During the last 14 years, the Center has hosted three symposiums on the date palm, which have attracted scientists, scholars and farmers from around the world in order to exchange ideas, share knowledge and improve production. The Date Palm Center is a member of the Arab National Committee for Date Palms, which is part of the Arab Union for Food Industry, a section of the Arab League.

The scientists at the Research Center have made remarkable advances in the technologies of cultivating superior date palms. Traditionally, new trees were grown from the pits of dates or off-shoots from the tree. Today, the scientists have devised a method for growing trees from tiny pieces of the heart of the palm which are cultured in the laboratory. From one tree, virtually an entire grove can be grown. The researchers have also dealt with the immediate problems of farmers; in one case, irrigation canals were blocked by unusually dense algae. This obstructed the steady flow of water to the trees, putting their harvests in jeopardy. The scientists introduced fish in the irrigation ditches, and these ate the algae, maintaining it at manageable levels and restoring the flow of water to the groves.

The palm tree is considered to be one of the most adaptable trees in the world. It requires watering only once every two weeks and is able to withstand the dry, hot days and cold nights of the harsh desert climate. Each tree yields at least 1,000 pounds of fruit a year. The trees are planted in uniform rows and grow to be 40 to 100 feet tall. The date palm begins producing fruit when it is about seven years old and sustains abundant yields on average for 75 years, although the tree itself may live to be 150 years old.

Only female date palms bear fruit, so for commercial purposes farmers plant predominantly female trees. However, male trees that produce plentiful pollen are very precious, as the quality of the male pollen influences the size of the fruit and the rate at which it ripens. The female plant is pollinated by artificial means. The traditional method involves cutting several pollen clusters from the male tree and inverting them among clusters of female flowers. While for centuries this practice was performed by hand, today there are machines which have made the process quicker and easier.

Approximately one month after pollination, small green fruits begin to appear on the female trees. As they grow during the summer months, the intense heat withdraws the moisture and some of the sugar from them. As the dates ripen, they go from green to either bright yellow or dark red in color (depending on variety) and finally a dark brown at harvest time. While different varieties of dates vary somewhat in their growing seasons, the primary date season in Saudi Arabia runs from March, when the green buds first appear, to the middle of October, when the mature fruits are ready for harvesting.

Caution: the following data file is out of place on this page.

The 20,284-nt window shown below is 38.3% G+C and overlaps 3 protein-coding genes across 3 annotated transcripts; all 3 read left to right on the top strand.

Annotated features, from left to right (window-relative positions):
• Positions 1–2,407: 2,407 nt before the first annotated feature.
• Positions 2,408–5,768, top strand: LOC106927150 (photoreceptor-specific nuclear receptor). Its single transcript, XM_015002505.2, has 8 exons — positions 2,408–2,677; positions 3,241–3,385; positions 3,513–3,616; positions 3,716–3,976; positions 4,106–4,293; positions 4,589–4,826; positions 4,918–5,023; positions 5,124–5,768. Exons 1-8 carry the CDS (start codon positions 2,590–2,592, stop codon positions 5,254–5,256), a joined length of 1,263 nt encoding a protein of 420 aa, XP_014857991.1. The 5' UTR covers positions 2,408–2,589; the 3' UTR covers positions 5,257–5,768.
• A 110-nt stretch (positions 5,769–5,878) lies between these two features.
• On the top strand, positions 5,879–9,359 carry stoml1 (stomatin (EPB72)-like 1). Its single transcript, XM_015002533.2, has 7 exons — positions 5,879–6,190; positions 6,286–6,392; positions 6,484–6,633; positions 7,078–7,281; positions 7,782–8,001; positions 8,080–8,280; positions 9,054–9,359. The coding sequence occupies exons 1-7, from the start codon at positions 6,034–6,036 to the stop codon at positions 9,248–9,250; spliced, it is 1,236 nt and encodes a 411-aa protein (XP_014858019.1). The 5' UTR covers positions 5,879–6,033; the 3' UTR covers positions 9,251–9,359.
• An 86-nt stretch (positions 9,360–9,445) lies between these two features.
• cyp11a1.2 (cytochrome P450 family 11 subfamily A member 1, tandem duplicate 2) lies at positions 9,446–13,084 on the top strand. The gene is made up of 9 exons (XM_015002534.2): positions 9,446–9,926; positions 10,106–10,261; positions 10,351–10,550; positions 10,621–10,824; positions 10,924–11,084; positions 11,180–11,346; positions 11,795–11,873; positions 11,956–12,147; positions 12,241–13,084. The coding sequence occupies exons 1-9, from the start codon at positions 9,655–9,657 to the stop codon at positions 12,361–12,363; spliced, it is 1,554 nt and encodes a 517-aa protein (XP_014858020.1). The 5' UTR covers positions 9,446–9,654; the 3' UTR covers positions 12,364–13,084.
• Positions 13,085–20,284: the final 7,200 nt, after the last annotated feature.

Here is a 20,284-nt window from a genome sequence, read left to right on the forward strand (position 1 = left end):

Saudi Arabia's 14 million palm trees produce more than half a million tons of dates annually. A large portion is sent as emergency food aid to victims of natural and manmade disasters worldwide.

When the fruits are harvested, they go to the processing plants where they are stored in a cool, dry place. Saudi Arabia has 42 plants for the processing and packaging of dates, the largest facility being in Al-Hasa. At the factories, the loose dates are cleaned and sorted by variety. Some are sent to be packaged as they are, and others will be pitted and stuffed with almonds, coated with sesame seeds or dipped in chocolate. Other dates are processed into date pastes, liquid sugar, candy, date toffee and date syrup. They are then shipped to supermarkets and confectioneries throughout the Kingdom for domestic consumption, as well as exported to foreign consumers.

Researchers continue to explore the many uses of the date palm - some 360 according to Arabian folklore. Although no part of the tree is wasted, scientists are continually looking for new ways to utilize them. For instance, damaged dates are ground into an additive for animal feed. Experiments show that the addition of just five percent of ground dates to the fodder increases the flow of milk in farm animals. Scientists have also explored using the ground date pits as fish food, charcoal and as fertilizer for the palm tree itself.

Studies are also being performed to determine the possible medicinal benefits that might be derived from dates, such as an analgesic or as a supplement for people who suffer from hypokalemia, a disorder involving too low levels of potassium. In both cases, scientists believe dates could be beneficial.

The date palm has played a vital role in the lives of Saudis for centuries. With new farming techniques, improved quality of fruit and the development of new uses, the date palm is certain to continue to be a part of the Arabian landscape and culture for centuries to come.